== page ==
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Big Country mother stands up against bullying

ABILENE, Texas (KRBC) -- One out of every five students reported being bullied in 2016, according to the National Bullying Prevention Center.    
    
To try and decrease that number, an anti-bullying forum was held at Abilene Regional Medical Center, shedding light on what the organizers say is becoming an epidemic. 

Repetition and shift of power is the point Melissa Dulin tried to get across her listeners.

"Because then the perpetrator and the victim are on equal ground. They have not given their power to that victim and the bully has no extra power to continue the behavior," Dulin said.

After doing a little research on bullying for her thesis class, she realized she knew very little about it.

"I knew I had to do something in our community. Something different," she said.

Dulin has created "My Tribe", a new organization created to focus not on the bully but the victim. It helps to teach them about confidence and worthiness and being able to shift the imbalance of power.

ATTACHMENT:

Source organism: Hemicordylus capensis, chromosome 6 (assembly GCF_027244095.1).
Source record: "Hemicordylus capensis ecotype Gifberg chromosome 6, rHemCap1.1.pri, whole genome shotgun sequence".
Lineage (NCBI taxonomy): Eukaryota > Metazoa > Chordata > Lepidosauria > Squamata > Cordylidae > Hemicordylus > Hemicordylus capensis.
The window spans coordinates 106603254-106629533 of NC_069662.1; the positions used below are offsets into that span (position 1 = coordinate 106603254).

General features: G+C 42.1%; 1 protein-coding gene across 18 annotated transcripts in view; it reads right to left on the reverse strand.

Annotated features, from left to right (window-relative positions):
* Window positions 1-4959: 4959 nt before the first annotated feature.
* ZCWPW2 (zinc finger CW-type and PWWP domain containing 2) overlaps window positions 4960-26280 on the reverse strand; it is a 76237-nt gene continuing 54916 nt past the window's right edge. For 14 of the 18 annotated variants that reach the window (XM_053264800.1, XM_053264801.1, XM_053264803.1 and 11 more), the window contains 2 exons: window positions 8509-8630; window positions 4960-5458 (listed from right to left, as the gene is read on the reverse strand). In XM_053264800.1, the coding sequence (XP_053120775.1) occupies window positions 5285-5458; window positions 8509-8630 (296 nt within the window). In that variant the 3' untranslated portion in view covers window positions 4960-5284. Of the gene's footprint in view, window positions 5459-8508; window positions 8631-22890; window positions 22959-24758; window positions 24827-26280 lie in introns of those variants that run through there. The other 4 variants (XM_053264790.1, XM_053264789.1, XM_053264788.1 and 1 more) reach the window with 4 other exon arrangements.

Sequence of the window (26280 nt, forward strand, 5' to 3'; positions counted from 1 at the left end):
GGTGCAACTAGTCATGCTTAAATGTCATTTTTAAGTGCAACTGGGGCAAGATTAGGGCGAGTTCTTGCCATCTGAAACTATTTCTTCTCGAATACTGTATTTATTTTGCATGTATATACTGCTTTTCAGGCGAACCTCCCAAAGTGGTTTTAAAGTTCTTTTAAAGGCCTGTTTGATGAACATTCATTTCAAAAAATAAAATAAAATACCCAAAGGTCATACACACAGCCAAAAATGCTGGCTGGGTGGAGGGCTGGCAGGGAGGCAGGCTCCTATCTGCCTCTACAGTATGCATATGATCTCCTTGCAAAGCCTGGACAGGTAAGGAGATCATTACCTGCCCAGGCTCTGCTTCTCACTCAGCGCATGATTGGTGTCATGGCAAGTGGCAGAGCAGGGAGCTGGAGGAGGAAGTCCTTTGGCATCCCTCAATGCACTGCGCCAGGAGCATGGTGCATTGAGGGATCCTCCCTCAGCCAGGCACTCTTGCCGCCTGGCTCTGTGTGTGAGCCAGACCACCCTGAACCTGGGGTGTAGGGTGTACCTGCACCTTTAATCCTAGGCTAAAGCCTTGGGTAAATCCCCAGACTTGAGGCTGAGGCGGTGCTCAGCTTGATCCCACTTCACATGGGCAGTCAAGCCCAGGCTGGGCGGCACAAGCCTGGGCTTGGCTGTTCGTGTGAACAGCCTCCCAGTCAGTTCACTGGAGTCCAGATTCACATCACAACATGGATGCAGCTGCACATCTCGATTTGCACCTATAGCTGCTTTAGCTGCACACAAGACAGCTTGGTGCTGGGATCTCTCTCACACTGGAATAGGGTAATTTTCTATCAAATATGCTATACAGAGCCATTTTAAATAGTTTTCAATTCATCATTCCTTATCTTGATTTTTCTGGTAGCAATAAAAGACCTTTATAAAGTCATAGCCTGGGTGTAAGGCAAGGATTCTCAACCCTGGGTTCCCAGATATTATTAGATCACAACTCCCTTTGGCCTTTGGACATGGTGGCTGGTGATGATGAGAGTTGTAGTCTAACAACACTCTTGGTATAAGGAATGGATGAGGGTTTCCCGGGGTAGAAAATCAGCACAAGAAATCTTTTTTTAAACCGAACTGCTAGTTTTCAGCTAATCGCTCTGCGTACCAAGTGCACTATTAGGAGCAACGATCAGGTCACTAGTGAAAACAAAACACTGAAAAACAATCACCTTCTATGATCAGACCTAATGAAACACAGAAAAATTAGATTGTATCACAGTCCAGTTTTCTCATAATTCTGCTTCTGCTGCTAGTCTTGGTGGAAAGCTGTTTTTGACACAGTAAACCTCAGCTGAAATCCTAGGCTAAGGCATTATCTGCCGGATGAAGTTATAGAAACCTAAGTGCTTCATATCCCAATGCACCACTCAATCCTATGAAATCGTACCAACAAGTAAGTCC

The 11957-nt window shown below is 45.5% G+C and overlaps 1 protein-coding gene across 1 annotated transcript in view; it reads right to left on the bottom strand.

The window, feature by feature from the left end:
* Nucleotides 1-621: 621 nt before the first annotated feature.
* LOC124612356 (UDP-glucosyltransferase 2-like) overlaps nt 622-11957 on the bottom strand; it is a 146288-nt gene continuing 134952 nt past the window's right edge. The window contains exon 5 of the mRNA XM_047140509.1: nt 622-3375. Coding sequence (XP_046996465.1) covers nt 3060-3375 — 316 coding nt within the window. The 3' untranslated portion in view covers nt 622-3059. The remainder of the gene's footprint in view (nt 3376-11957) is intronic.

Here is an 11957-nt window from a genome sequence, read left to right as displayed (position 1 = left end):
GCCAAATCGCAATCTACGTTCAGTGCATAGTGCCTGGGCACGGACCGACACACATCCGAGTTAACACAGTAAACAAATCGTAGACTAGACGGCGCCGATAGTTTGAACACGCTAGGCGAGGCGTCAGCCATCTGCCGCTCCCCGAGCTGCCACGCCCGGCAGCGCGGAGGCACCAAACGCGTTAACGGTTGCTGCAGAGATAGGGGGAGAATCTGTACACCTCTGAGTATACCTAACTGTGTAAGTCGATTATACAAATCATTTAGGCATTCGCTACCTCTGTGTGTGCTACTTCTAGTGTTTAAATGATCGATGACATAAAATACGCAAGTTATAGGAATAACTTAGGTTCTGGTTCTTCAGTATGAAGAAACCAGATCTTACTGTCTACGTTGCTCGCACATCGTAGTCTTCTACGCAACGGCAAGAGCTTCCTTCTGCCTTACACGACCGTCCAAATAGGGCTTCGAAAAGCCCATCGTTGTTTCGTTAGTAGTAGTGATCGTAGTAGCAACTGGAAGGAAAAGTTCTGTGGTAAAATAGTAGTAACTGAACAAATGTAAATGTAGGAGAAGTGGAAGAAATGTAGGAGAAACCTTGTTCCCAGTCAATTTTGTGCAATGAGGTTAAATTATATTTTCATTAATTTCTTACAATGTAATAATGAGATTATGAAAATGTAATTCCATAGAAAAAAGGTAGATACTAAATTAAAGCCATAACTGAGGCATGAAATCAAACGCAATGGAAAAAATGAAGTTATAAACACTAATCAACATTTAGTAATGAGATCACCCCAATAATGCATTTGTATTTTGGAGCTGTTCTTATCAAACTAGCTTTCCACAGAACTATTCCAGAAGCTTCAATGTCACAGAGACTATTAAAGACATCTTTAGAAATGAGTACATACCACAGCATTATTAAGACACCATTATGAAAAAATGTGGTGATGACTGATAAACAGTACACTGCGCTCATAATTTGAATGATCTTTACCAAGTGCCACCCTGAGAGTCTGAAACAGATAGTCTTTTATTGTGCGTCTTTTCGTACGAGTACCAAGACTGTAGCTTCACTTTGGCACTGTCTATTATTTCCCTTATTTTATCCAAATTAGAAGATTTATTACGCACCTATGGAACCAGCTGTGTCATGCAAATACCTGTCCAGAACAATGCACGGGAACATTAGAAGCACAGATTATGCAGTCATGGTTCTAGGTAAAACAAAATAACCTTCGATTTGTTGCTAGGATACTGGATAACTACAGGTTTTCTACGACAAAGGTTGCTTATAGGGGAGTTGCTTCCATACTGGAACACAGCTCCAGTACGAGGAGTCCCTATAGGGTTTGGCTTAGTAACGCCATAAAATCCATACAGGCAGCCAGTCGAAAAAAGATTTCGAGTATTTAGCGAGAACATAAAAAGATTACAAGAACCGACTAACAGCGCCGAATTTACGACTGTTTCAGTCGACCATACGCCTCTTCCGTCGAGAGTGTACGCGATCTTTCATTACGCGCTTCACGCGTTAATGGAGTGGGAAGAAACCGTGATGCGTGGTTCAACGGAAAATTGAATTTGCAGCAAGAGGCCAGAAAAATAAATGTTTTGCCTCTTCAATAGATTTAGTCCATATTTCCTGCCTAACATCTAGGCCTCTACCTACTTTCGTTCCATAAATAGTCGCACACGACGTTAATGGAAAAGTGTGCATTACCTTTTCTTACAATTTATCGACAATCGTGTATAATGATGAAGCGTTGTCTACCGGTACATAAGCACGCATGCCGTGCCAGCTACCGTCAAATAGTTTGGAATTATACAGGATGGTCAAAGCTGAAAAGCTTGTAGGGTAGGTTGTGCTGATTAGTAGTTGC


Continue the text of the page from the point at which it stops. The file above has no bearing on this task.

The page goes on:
"Those kids feel better about themselves. Their more confident. They walk with their heads hung high and there are no opportunities of the imbalance of power to occur," she said.

Pretty recently, she said bullying then took a personal turn, as her own two children were facing it in and outside of school.

"My son is very small for his age, so it's difficult for him to defend himself, but it is getting better, and we're working with the schools to put an end to that as well," Dulin said.

The CDC states suicide, resulting in bullying is the third leading cause of death among young people, she hopes her organization will help kids understand they can reach out to "safe contacts".

These would be mature individuals, maybe the upper classman," she said. "Those would be safe contacts for those little guys to go talk to about being bullied, then they in turn, can make an instant report." 

With bullying on the rise, it is becoming harder to protect children as electronics become more accessible.

"Perpetrators are becoming smarter and smarter and they're very cunning in the way they are able to get a child to give them their information," she said. "You've got to know what they're doing on social media, who they're texting, who their calling. It's your child. It's your business."

Dulin plans to hold another forum on Tuesday, May 8.


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